Why Capitalism Is Such a Staggering Success

New Zealand Herald, October 17, 2003

Denis Dutton


There is something about capitalism. It is the most wildly successful set of economic arrangements known to history. It thrives on freedom and, indeed, promotes it.

It has done more to increase the standard of living for everyone than any other human device. Anyone doubting its staggering success has only to compare it to the dismal, blood-soaked failures of dictatorial socialism in the twentieth century.

Yet capitalism does not inspire love. In most big cities you can generate a mob to trash the local McDonald’s, but who would demonstrate in favour of capitalism? History seems to show that even if people think they like freedom and democracy, they are attracted to repressive but more exciting ideas of government.

Heroic military states from those of the Iliad to Napoleon to Hitler have celebrated conquest and prowess. It’s a nifty way for any society to acquire wealth - you just take it from other people. Systems of despotic kingship also attract in the ways they elevate a glorious dictator, with all the splendour of ceremony that attends royal despotisms. Despots get their wealth by stealing from their own people.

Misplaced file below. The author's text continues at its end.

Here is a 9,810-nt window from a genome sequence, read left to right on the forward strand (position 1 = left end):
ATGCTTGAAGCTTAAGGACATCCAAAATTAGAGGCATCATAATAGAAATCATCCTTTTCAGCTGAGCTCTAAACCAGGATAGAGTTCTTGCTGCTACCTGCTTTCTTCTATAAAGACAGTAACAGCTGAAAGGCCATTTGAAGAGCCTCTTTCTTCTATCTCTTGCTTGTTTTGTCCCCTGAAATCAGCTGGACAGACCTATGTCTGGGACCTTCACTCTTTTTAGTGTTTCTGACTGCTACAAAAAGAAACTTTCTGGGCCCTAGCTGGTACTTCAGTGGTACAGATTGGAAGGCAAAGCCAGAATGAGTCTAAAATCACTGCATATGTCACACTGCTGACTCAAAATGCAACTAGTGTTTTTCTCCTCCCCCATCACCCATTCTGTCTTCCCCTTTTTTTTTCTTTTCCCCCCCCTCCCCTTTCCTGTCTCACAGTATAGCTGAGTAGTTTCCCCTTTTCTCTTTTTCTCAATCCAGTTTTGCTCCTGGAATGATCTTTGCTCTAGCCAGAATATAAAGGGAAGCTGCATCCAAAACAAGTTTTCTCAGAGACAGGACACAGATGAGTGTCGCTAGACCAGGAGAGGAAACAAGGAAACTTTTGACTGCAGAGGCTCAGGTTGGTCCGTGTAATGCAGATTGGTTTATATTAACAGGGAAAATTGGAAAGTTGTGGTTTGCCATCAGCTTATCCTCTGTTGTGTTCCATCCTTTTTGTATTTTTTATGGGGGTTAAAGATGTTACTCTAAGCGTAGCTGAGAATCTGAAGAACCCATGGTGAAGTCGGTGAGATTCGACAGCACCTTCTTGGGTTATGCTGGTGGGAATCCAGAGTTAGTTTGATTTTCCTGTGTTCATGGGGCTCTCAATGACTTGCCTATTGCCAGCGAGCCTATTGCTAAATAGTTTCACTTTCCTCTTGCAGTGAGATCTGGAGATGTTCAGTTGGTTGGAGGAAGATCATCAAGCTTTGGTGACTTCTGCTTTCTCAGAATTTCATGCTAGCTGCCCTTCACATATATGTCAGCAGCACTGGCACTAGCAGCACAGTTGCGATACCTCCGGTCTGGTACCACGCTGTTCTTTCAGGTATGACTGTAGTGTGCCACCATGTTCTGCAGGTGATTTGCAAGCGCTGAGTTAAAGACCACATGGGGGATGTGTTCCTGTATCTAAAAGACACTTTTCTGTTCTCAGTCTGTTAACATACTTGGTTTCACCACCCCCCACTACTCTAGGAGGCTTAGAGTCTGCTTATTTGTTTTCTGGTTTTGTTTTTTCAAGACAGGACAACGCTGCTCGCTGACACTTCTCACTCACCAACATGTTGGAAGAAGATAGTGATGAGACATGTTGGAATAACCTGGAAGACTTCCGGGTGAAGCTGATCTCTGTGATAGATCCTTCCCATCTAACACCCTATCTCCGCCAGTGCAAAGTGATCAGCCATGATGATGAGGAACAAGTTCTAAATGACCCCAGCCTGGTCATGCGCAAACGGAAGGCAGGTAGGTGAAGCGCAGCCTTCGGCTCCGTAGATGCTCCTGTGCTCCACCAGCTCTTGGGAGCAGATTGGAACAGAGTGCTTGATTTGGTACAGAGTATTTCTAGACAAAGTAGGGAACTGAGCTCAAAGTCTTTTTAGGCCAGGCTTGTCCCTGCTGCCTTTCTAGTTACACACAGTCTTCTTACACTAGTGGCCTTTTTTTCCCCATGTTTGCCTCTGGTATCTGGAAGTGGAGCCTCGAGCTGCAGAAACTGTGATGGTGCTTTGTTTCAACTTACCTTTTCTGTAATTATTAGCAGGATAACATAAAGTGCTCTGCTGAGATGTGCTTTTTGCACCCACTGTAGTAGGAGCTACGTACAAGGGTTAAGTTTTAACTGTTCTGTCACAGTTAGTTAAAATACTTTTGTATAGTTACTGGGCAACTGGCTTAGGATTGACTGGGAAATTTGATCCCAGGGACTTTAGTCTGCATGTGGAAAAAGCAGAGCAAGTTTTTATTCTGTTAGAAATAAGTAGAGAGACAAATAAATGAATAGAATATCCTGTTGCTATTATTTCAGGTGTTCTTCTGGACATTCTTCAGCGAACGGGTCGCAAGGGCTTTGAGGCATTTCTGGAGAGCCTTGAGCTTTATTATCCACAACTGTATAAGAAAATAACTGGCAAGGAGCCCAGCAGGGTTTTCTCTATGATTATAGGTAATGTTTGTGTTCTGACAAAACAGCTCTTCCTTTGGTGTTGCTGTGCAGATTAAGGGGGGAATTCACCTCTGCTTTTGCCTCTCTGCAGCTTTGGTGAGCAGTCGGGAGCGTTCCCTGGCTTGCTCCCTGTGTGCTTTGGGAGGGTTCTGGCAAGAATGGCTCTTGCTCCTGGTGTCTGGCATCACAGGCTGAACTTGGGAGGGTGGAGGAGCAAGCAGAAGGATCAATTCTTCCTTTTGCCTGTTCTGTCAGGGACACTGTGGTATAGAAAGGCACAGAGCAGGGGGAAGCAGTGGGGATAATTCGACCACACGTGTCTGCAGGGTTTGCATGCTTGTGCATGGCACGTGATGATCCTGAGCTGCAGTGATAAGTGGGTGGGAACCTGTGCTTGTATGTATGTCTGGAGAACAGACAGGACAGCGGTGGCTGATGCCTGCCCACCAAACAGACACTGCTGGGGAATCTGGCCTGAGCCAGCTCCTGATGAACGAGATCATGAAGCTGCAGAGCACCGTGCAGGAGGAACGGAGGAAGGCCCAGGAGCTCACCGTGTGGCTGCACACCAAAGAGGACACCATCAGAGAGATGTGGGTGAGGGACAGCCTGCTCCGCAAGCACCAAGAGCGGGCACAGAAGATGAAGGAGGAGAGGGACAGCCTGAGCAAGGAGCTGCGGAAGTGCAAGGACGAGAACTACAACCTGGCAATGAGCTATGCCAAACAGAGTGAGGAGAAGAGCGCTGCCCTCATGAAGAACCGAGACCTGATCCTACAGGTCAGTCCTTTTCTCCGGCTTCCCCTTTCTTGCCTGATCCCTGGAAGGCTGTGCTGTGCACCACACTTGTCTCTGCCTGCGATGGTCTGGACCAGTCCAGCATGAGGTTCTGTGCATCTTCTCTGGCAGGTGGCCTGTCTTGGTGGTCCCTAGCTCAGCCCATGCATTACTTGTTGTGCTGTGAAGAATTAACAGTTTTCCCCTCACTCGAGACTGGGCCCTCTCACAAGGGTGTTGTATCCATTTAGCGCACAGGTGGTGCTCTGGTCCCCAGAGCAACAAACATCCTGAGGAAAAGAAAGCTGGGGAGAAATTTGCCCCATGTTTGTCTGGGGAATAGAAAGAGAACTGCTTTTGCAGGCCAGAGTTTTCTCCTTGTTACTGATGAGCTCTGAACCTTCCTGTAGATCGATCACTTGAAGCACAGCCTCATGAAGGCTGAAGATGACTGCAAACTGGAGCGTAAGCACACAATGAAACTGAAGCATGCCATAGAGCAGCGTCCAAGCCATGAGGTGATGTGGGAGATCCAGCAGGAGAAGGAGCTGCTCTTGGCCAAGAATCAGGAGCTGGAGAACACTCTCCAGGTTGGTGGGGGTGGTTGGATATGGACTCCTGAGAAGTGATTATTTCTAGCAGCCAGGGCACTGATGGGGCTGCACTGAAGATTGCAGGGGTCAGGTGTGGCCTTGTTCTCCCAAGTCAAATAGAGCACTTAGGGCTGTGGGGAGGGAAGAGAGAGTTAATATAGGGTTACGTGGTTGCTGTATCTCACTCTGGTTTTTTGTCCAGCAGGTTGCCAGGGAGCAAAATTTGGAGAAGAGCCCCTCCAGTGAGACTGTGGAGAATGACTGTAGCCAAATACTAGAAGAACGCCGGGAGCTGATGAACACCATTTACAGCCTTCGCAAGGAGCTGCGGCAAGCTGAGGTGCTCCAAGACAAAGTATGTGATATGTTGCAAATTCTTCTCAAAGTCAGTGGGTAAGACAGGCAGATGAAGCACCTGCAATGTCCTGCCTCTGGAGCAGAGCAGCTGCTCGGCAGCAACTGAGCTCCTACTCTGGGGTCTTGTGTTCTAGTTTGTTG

Capitalism is not nearly as sexy. Instead of glorifying conquest or pomp or deifying a leader, its chosen virtues are mundane and boring - thrift, self-reliance, cautious investment, politely serving customers, obeying the law and paying your debts.

What’s worse, there is no divine right or grand moral justification for capitalism: it accepts that self-interest is at the bottom of most human action and figures out how to use this impulse for the good of everyone.

As capitalism’s greatest philosopher, Adam Smith, said: “It is not from the benevolence of the butcher, the brewer or the baker that we expect our dinner, but from their regard to their own interest.”

Simply put, capitalism lacks moral grandeur. Smith’s invisible hand is innumerable accountants tediously balancing their books. Marx’s more stirring, romantic vision has invisible forces of historic destiny pulling us towards utopia.